I’m sitting in my office listening to the gentle cooing of the pigeons nesting in the eaves outside my window—my blood pressure rising because I know that those disgusting birds are making an ungodly mess of my front yard below that I’ll have to scrub away tomorrow. Try as I might to calm down, I just work myself up into a bigger lather. I tap the window to scare them away, worried that I may actually break the glass, I’m that agitated. Then I see an index card for Mango Chutney (of all things) in my mother’s handwriting on my desk and immediately understand the source of my agitation.
Today is my mother’s birthday—she would have been 82. I last saw her a few days after her 80th birthday in September of 2011. The cause of death was congestive cardiomyopathy that originated from a virus that weakened her heart many years ago. The 2nd anniversary of her death is coming up and it’s almost as hard today as it was two years ago. Lots of stuff happening and she’s not here to field the mountain of questions I have…or give advice…or help her granddaughter with AP American History (her wheelhouse)…or tell me not to worry about this nonsense or that…and that everything will be fine. Whether it would’ve been fine or not entirely misses the point of that painfully beautiful exchange. No doubt it would’ve been fine, simply by virtue of my mother saying so. But… She’s not here and I am and it sucks. And I miss her, everyday but today especially.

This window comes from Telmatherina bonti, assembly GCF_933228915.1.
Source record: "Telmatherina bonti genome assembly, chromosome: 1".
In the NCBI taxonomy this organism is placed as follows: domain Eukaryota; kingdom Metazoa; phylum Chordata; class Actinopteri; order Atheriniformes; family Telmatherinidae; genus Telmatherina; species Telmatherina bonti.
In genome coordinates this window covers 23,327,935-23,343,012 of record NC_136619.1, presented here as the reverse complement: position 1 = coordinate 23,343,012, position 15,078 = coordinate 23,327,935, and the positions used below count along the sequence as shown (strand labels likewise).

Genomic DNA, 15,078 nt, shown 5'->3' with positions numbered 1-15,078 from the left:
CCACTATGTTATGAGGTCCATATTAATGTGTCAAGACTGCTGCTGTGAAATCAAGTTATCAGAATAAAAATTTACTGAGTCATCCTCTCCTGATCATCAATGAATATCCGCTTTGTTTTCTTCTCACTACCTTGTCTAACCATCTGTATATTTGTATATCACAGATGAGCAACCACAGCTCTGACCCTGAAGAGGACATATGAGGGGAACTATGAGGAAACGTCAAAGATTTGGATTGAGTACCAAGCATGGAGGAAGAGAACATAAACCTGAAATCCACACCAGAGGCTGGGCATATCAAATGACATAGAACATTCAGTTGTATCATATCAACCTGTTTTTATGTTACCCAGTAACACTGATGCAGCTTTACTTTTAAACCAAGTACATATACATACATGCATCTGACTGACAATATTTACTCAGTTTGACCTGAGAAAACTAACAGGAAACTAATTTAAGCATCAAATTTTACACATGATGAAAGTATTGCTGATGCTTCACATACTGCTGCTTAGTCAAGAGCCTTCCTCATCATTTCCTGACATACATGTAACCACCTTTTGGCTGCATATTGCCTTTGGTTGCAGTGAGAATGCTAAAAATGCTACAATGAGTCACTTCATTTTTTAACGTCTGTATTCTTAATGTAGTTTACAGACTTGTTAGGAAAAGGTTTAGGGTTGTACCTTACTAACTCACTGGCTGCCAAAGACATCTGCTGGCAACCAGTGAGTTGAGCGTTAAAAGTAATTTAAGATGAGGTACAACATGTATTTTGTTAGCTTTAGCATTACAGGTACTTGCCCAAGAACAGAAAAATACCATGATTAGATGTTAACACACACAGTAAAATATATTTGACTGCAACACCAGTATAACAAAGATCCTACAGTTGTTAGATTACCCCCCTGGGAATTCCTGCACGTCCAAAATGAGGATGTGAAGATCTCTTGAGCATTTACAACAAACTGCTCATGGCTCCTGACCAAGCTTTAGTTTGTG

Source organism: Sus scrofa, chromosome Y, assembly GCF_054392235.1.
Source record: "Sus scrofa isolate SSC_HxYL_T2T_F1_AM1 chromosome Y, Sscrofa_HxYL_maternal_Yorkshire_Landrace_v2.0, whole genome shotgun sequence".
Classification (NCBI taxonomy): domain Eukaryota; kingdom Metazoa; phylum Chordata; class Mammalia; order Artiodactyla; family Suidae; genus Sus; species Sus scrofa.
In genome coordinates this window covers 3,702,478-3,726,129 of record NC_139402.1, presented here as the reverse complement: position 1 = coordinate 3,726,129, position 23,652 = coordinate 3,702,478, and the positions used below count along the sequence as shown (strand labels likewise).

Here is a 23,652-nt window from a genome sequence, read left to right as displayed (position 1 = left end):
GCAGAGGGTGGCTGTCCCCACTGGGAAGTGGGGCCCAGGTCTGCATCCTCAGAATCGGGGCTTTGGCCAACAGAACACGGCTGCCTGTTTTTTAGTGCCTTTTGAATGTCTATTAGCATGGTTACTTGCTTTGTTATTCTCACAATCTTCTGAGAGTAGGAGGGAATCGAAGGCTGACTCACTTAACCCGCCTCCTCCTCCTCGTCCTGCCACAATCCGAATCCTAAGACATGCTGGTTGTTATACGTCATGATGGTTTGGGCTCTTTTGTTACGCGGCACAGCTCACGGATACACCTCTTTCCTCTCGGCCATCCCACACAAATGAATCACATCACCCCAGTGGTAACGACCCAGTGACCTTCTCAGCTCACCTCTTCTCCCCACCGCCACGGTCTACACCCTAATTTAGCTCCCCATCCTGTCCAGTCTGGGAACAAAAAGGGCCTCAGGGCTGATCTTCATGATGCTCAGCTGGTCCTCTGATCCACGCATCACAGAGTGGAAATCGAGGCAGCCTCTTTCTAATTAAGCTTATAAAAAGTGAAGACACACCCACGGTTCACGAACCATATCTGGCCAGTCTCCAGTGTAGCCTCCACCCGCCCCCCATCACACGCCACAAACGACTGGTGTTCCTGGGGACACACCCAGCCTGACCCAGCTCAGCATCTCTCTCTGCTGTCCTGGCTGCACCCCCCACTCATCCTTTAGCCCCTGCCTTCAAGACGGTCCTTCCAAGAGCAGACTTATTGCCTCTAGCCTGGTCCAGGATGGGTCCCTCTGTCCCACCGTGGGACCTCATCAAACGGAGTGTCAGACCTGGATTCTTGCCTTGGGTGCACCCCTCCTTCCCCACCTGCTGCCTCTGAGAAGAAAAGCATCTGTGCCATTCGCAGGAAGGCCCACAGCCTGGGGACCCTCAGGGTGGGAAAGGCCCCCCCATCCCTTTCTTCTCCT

Her name is Fran and she was a goddam firecracker. At 80 years old, her social life was way more robust than mine. She taught college classes on the United States Constitution and Immigration, and traveled all over the world with her best friend, Gracie (I joked that she was the Gracie my mom always wanted). They were planning a trip to Beijing before she died. She entertained regularly, had season tickets to the Metropolitan Opera, The Symphony and the theater. She gardened with the vigor of someone much younger. She took Zumba Dance and other fitness classes with women half her age and was twice as good as them. Best of all, she cooked like a fiend—especially for holidays and visits from her kids and grand kids.
It’s possibly a coincidence, but I believe that index card for Mango Chutney popped up for a reason. To connect with my mom and remind me that even though she’s gone, she can still join me at the table on her birthday.
¾ cup sugar
½ cup water
½ cup cider vinegar
¼ teaspoon ground ginger
¼ teaspoon ground cloves
6 cardamom pods
1 cinnamon stick
3 ripe mangos, peeled and cut into ½-inch pieces
1 cup golden raisins or currants
2 ounces crystallized ginger, finely chopped
In a large saucepan, combine the sugar, water, vinegar, ginger, cloves, cardamom and cinnamon and bring to a boil, stirring, until the sugar dissolves. Add the mangos and raisins and simmer over moderately low heat, stirring frequently, until the fruit is translucent and the liquid is thickened and glossy, about 45 minutes. Stir in the crystallized ginger and simmer for 2 minutes longer. Let cool, then transfer to a large jar and refrigerate. Serve with sliced meats, chunks of cheese and bread.